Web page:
The answer to that is related to how traceroute works. By sending packets of data (ICMP) with increasing TTL values, traceroutes allow you to trace the path of data packets through a network. When a router receives such packet it has two options: - reply with "TTL expired in transit" (in this case you will see the IP of the device in traceroute) - ignore the packet and not send a reply (safer from the router/device perspective)
So the things to check on FortiGate is whether the "TTL expired in transit" packet is passed from Wan to Lan, and if there is DNAT applied to this traffic (should not be)
- Toss a 'Like' to your fixxer, oh Valley of Plenty! and chose the solution, too00oo -
Might be worth highlighting that Windows and Linux use different methods for traceroute.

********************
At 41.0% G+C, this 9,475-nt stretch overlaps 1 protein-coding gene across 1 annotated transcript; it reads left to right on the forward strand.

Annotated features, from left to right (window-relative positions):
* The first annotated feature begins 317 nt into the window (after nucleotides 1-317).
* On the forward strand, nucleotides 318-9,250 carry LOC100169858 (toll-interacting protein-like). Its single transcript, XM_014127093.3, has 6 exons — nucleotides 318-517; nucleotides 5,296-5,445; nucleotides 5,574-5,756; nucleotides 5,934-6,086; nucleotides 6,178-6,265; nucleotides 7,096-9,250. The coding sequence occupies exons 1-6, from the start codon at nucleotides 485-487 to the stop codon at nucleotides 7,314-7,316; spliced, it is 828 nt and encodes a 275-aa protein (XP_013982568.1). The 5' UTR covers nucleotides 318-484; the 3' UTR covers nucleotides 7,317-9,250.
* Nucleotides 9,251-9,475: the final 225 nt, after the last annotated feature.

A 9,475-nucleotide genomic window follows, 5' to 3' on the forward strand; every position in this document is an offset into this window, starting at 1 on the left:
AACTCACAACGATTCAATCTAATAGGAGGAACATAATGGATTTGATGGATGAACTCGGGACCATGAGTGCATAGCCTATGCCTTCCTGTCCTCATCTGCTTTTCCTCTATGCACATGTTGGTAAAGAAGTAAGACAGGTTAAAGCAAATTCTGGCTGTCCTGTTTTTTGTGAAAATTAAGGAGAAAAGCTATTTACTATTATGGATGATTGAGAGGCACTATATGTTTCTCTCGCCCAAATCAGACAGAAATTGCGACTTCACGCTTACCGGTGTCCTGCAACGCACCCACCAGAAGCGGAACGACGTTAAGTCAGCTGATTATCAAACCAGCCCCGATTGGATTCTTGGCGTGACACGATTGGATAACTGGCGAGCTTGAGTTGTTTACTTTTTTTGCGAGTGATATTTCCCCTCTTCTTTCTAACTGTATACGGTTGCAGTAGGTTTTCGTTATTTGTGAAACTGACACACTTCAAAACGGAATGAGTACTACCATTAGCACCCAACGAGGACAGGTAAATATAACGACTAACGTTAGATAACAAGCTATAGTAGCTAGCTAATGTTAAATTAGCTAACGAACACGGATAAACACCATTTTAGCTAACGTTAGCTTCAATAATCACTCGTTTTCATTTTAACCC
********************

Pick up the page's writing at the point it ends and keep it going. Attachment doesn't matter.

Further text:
Windows is ICMP only, so if the firewall policy allows service=ICMP (or ALL), it should match.
Linux uses by default UDP, incrementing the dst port per each probe, starting by default from 33434. This default behaviour matches the preconfigured service "TRACEROUTE" in FortiOS (UDP/33434-33535, so it's good for up to 101 hops). Similarly, this should be matched by a policy with service=TRACEROUTE (or ALL).
Be aware that Linux traceroute can be switched to ICMP, or to TCP (defaults to port 80), and even the starting port can be customized. So depending on how creative the person running the traceroute is, you may even need to create a custom service for this in FortiGate.
And with all that said, a policy with service=ALL should let through any traceroute attempt, of course. :)
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